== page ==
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Wednesday, January 25, 2017

The Future of the Affordable Care Act


Welcome back! When we last met, we talked about the history of the Affordable Care Act. And with the tumultuous present it’s experiencing, we figured we’d take a moment to discuss the future of the Act.

As you may be aware, President Trump’s first executive order, signed the Friday he was inaugurated, targeted the ACA, giving federal agencies broad leeway to chip away at the Act’s requirements. His one-page directive gives agencies the authority to grant waivers, exemptions, and delays of provisions in ACA compliance.

The full impact on Americans and their health insurance, however, won’t become apparent until federal agencies respond to these waivers and exemptions. You can read the full text of the order here. But for some answers to the more common questions about it, keep reading here.

What does Trump’s executive order do?
Basically, Trump’s order states that federal agencies can grant waivers, exemptions, and delays of ACA provisions that impose costs on states or individuals. This appears to be so that one of the law’s most unpopular requirements - that individuals have health insurance or pay a fine - is undone while Congress decides the ultimate fate of the ACA (more on that later).

The order doesn’t give us much to go on with regards to whether the IRS will waive fines for those failing to secure coverage since the order’s issue. Additionally, the White House hasn’t explained how it wants the agencies to respond. It does, however, direct agencies to stop issuing regulations that would expand the Act’s reach. Additionally, the federal government must allow states greater flexibility in carrying out health care programs.

Will those who have insurance under the ACA lose coverage as a result of this order?
Since the order doesn’t directly target the insurance marketplace, various experts have said that it could lead to broad exemptions from the law’s coverage requirement which could scare off insurers.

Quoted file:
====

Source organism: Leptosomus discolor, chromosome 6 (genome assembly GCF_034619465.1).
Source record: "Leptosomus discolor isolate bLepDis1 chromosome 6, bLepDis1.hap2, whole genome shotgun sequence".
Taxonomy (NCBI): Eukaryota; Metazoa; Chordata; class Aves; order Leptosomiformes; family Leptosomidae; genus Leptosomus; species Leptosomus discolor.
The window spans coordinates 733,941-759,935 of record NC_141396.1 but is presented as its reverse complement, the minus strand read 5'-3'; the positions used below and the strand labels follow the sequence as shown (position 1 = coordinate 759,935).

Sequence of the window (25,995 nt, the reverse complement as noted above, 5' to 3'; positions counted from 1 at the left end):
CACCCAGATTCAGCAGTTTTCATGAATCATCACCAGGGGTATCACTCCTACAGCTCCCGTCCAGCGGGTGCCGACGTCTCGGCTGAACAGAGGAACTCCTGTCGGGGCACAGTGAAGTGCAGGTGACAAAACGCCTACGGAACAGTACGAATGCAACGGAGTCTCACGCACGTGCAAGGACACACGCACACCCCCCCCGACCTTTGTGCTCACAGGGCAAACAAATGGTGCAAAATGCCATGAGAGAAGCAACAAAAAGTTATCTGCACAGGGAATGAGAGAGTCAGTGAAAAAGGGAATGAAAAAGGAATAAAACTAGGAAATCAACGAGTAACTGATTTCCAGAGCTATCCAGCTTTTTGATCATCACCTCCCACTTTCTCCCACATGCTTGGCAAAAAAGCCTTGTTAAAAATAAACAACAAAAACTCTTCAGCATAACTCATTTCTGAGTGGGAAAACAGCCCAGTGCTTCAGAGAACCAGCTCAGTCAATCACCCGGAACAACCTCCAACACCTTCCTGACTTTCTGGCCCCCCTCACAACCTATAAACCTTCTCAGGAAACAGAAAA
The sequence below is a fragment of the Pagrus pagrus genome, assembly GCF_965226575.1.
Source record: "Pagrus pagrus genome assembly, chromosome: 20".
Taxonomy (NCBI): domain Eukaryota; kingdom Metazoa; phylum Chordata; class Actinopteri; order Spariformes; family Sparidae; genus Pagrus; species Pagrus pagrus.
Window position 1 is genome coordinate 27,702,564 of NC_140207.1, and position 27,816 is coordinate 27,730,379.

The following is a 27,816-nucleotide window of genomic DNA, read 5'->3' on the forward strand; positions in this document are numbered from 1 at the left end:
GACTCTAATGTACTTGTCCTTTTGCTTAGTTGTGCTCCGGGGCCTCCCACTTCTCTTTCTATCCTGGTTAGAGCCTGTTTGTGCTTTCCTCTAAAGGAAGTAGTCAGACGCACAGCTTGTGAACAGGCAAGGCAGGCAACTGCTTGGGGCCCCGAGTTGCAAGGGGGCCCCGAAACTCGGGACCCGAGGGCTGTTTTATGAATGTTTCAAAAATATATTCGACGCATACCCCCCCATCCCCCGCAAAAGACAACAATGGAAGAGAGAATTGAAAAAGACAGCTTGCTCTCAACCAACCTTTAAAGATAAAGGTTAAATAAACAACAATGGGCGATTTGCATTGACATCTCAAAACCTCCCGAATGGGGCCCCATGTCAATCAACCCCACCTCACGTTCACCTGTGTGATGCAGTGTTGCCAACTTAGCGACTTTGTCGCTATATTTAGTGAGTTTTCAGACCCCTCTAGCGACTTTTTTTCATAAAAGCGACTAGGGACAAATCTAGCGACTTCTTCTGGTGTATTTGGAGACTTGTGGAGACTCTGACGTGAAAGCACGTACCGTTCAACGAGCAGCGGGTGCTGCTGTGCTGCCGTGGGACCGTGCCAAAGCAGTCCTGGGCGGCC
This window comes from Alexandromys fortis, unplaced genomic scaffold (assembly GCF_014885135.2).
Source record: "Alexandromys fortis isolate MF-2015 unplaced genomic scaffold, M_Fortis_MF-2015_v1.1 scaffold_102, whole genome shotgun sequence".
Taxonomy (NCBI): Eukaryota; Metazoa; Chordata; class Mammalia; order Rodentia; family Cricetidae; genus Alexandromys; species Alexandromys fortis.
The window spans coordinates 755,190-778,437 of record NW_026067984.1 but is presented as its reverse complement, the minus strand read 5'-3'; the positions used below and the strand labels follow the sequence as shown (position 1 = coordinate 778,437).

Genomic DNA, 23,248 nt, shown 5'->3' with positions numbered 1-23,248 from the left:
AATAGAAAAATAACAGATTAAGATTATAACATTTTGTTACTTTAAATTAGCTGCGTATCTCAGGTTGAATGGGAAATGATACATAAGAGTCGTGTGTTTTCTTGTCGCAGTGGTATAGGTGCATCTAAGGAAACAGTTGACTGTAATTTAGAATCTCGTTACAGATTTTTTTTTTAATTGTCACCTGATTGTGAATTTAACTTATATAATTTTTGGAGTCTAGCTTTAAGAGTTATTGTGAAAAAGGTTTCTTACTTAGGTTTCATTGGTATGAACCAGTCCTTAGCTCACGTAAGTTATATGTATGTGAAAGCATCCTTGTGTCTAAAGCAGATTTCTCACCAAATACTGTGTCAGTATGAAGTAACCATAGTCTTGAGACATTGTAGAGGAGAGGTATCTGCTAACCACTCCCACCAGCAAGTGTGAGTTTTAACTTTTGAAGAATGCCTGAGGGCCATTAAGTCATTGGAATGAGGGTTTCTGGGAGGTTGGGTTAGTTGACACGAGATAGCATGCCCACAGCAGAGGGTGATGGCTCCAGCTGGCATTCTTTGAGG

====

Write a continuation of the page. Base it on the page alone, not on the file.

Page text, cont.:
You see, insurers currently see the coverage requirement as a tool to nudge healthy people into buying coverage. Without this requirement, companies and most independent experts believe premiums would spike, effectively making HealthCare.gov’s insurance markets unsustainable.

How quickly will any changes take effect?
New regulations cannot be issued overnight, and this executive order may not have much of an impact in 2017. Government rules for this year have already been incorporated into insurance contracts, and departments like the Health and Human Services and the Treasury would have to issue policies that embody the order’s outline.

What is Congress’s plan for the ACA?
Republicans fought hard to keep the ACA from even passing, so with control of both the White House and Congress, it’s evident that undoing the Act is at the top of the party’s agenda this year. While it’s generally agreed that the Act will be repealed by Congress, their replacement for the law is far less certain.

Ideally - and according to Trump, shortly before he took office - Congress will pass the repeal and replace measures “essential simultaneously.” Ambiguity still surrounds what exactly will be included in a replacement package, but Trump has said his administration will have a plan once the Senate confirms Rep. Tom Price, his nominee for the Department of Health and Human Services. For now, we can only speculate what this replacement package will include.

As for ACAwise…
So long as the Affordable Care Act is still in play, so are we! While the future of the ACA may be uncertain, we’re still here, still e-filing ACA Forms for the 2015 and 2016 tax years. To get started, just sign up over at ACAwise.com!



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